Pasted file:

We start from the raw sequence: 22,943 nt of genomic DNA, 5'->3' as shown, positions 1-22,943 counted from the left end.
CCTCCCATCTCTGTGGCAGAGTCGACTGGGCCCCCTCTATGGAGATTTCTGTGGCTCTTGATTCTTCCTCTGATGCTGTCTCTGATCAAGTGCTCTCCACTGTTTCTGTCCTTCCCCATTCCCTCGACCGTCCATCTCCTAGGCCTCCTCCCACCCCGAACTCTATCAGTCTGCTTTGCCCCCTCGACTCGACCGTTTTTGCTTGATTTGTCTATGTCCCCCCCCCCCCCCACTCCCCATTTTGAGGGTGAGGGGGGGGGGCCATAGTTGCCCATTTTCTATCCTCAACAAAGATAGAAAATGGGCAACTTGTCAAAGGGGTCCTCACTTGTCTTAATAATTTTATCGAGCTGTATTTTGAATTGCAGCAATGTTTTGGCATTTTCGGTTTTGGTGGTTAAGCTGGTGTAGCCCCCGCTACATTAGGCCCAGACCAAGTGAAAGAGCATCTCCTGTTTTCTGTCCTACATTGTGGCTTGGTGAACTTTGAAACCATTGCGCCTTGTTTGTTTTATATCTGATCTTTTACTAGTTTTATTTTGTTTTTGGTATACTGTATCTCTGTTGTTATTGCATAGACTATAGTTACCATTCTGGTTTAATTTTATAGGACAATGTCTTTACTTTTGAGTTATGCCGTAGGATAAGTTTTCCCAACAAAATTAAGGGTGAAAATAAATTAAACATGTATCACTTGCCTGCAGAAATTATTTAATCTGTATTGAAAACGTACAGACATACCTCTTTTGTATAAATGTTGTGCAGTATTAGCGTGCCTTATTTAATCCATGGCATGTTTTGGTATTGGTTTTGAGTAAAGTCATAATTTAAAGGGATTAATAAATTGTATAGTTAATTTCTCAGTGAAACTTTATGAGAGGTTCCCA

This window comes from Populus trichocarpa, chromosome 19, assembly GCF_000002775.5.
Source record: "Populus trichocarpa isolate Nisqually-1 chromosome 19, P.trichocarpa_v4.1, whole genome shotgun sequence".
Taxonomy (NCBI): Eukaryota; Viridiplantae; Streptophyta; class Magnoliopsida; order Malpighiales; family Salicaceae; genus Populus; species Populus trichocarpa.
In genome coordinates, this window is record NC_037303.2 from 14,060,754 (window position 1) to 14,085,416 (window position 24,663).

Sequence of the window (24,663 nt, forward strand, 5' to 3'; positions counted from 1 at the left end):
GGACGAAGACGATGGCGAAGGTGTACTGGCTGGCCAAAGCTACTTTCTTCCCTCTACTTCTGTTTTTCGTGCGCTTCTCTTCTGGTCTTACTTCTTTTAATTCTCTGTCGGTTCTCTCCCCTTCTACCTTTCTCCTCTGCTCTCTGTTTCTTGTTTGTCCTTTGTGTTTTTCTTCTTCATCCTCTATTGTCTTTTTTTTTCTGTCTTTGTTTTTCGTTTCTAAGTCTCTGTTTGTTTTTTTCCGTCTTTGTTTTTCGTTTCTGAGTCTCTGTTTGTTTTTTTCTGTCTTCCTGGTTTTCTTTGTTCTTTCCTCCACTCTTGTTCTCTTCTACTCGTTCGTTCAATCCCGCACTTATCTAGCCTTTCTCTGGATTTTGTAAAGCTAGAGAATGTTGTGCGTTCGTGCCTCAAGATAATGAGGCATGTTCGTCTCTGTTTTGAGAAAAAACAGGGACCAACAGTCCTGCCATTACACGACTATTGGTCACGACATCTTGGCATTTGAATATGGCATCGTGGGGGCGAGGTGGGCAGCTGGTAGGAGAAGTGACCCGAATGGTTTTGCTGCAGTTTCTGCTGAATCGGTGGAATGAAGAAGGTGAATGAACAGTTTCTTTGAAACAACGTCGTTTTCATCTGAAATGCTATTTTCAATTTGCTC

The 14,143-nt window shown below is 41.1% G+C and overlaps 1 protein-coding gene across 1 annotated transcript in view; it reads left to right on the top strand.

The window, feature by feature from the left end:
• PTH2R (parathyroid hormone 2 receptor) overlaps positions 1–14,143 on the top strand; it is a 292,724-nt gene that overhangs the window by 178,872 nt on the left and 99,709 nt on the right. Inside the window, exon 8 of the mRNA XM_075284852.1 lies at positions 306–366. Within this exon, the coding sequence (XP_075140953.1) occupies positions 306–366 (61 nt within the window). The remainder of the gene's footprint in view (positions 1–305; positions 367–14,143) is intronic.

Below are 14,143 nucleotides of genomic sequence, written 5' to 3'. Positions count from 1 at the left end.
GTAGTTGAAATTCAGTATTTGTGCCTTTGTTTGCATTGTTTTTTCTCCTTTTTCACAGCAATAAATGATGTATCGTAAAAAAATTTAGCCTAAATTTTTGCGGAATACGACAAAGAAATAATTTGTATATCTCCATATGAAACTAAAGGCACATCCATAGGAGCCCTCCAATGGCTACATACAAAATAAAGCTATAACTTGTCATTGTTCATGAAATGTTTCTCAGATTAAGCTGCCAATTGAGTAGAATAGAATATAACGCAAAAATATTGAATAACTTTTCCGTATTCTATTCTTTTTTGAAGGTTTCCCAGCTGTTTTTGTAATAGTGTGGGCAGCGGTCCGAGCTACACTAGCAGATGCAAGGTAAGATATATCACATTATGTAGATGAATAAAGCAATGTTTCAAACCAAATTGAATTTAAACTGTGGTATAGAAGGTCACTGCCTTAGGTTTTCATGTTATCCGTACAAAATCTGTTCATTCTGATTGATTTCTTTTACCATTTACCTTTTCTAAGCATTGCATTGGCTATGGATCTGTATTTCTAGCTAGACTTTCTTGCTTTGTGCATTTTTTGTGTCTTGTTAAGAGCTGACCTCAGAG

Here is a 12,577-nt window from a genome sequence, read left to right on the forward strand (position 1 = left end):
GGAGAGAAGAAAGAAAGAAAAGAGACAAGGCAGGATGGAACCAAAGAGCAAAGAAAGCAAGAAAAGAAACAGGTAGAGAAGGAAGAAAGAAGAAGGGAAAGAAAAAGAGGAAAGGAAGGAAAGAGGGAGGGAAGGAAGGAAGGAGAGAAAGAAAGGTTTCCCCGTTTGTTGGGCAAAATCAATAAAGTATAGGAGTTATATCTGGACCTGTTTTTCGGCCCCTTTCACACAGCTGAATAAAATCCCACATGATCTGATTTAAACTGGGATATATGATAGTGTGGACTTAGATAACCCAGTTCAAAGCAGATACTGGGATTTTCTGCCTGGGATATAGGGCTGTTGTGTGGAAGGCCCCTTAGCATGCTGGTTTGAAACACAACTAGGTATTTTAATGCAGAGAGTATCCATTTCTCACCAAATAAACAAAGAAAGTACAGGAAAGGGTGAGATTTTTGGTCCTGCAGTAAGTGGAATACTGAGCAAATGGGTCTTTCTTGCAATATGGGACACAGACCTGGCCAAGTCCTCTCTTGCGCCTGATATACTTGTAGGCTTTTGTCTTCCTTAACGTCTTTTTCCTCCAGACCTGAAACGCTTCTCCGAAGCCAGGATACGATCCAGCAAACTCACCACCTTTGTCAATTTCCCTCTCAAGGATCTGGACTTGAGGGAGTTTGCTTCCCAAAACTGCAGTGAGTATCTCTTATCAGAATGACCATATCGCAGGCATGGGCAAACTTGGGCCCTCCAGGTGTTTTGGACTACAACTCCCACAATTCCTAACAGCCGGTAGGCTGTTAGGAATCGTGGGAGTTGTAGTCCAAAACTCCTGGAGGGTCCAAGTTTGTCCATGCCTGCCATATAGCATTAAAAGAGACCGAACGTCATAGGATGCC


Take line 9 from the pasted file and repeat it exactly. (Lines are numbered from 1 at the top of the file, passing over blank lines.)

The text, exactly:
The 14,143-nt window shown below is 41.1% G+C and overlaps 1 protein-coding gene across 1 annotated transcript in view; it reads left to right on the top strand.